Remorse over Sins: A Sign of Acceptance

The Mashaa’ikh have mentioned that the person who has some poison enter his stomach and then he vomits it out, then understand that this person will become well.  Similarly, the person who commits sin and and feels regret and remorse in his heart and cries and repents, then understand that this person has vomited the  sin out of  his body.  He prays  two rak’ats o f Salat ut Taubah and cries in front of Allah, indicating that he had no affinity towards the sin.  This is a major sign of acceptance in the court of Allah.

Ahlullah Aur Siraat e Mustaqeem pg. 13

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12 Comments on “Remorse over Sins: A Sign of Acceptance”

  1. fatima Says:

    Assalamu Alaikum,

    I wanted to know what is said in the Qran or aadith about a sin which is repeated..like eg if a person commits a sin..then afterward regrets and asks for Allah’s forgiveness..then after sometime he repeats the sin..N then the process of doing sin,repenting and then again doing the same sin continues…should one presist their effort of seeking Allahs forgiveness till the time he lets go of that sin forever???

    • Pearl Says:

      Bismihi Ta’ala
      Sister Fatima
      Wa Alaykum Assalam

      Yes. It is mentioned in a hadith, something along these lines: He will not be considered persistent in sin, the one who seeks forgiveness (sincerely), even if he commits the sin seventy times in one day. The mercy of Allah encompasses all things.

      Wassalaam

  2. mkz Says:

    Some people regard the urge to sin to be contrary to piety. They remain in complete anxiety due to these urges. Shaytân misleads led them by saying that a person can never become a saint if he has these urges. How many ignorant ones have not been able to differentiate between the urge to sin and sin itself. Due to this, they lose all hope, fulfill their urges and become deprived of the proximity of the Creator…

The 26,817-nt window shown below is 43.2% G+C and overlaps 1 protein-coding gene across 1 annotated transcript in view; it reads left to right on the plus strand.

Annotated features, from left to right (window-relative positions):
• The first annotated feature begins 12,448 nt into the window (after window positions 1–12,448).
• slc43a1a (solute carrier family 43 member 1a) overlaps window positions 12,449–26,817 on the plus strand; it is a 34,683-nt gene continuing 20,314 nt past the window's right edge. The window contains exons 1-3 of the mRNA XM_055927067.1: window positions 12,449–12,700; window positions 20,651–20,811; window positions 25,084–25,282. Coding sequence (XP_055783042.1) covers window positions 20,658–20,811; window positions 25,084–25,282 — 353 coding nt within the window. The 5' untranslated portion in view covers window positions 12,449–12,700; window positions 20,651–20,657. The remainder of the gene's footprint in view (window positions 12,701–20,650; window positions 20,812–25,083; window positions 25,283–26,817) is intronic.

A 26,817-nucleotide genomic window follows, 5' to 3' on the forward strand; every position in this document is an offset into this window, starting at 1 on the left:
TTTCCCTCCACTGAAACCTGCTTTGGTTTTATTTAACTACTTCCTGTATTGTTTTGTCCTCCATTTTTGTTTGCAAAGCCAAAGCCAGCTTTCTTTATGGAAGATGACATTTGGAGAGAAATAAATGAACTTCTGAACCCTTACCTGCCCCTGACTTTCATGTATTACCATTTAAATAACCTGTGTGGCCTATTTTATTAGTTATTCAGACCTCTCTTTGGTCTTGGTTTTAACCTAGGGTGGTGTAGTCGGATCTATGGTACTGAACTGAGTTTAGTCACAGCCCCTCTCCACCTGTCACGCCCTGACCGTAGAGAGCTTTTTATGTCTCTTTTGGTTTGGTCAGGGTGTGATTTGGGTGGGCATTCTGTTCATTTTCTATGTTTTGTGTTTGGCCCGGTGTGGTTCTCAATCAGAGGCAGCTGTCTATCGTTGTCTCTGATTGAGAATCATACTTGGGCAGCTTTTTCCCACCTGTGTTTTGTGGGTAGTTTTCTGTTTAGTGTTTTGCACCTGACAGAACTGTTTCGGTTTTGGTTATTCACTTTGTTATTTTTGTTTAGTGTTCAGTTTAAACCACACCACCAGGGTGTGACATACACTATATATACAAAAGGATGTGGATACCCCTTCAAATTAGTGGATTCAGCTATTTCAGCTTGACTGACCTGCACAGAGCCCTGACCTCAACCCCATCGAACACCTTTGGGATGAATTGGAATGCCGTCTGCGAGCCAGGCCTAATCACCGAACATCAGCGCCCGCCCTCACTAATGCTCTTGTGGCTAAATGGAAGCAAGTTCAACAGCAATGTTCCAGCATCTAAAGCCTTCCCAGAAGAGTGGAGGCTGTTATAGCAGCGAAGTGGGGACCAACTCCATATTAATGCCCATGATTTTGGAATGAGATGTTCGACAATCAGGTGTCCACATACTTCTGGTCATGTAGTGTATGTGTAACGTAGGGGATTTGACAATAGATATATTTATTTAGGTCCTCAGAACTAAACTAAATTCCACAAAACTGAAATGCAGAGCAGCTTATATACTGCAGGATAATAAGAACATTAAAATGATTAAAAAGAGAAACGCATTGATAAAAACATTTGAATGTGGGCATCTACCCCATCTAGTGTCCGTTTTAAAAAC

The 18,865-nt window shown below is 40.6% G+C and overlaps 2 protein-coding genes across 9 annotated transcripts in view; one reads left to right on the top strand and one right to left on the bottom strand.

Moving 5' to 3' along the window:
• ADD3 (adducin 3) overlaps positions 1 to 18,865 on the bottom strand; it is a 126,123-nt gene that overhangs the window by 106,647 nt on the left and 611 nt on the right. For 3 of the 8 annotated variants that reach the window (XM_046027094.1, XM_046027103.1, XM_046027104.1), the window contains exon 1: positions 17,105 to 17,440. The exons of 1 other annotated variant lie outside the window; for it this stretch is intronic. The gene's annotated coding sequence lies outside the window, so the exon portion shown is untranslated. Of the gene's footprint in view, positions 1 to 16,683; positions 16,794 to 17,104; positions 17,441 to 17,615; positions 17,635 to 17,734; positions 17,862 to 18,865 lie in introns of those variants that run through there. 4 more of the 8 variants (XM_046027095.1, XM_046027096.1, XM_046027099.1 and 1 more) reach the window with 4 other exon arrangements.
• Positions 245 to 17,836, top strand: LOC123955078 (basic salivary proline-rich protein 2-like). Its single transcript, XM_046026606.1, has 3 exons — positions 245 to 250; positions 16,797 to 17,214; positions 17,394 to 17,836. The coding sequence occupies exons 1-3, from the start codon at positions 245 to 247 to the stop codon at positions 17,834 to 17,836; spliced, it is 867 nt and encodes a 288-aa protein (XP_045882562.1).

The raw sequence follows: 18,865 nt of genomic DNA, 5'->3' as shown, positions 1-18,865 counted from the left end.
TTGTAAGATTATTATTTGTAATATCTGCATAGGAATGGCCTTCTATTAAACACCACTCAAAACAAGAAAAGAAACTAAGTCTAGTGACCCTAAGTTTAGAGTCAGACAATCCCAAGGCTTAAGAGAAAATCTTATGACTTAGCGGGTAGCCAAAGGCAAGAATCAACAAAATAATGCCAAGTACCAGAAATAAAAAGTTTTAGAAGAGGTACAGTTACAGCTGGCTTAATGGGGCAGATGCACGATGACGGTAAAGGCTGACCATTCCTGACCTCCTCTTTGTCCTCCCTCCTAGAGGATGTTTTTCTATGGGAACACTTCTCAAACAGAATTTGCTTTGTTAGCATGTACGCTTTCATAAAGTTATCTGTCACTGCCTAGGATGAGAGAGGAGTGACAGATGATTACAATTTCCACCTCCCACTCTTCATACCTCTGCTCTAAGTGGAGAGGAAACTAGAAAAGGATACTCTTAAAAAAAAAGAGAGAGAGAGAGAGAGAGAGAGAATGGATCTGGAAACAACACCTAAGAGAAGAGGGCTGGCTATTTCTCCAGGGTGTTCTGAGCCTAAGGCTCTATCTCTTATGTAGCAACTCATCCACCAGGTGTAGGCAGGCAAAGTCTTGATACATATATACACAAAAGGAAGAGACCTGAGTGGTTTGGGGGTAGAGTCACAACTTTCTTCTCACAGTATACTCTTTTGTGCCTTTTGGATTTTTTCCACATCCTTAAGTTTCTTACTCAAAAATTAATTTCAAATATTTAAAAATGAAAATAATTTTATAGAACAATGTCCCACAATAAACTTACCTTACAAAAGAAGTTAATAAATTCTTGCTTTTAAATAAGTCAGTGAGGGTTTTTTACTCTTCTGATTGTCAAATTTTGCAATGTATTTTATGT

http://www.khanqah.org/eng/mawaiz/life_of_piety.html

  3. taalibah Says:

    jazakAllah for the explanation on sins and repentance, it has answered many reoccuring doubts on this issue.

  4. Osama Says:

    JazakaAllahu Khairun for the beautiful response

  5. Abu Yahya Says:

    Asalamu Alaikum brother Osama:

    Once a person has made sincere taubah from the bottom of his heart, now to think about his sin over and over again and harbor doubts about its forgiveness is wrong.

    Once a person has sincerely repented, now he must go on and hope for Allah’s infinite mercy.

    Hazratwala (damat barakatuhum) says, “Allah Ta`ala has not created our hearts to continuously remember our sins and make ourselves hopeless from the Mercy of Allah Ta`ala. Rather the heart has been made for His remembrace and love, NOT FOR THE REMEMBRANCE OF SINS!”

    Also a very important point to take into consideration is that if the sin comes to mind by itself without bringing the thought into the mind, then there is no harm in this “remembrance”, for he did not intentionally bring it up in his mind.

    As for intentionally remembering sins and or reminiscing over them and taking enjoyment from them, this is not correct.

    The spontaneous thought that comes about in the mind without any effort on your side is not evil. Actually the masha’yikh have written that if a person committed a sin once in his life, the waswasa of that sin will continue to come into his mind and heart till the day he dies. This is from the ill-effects of sins. Illaa maa shaa’Allah.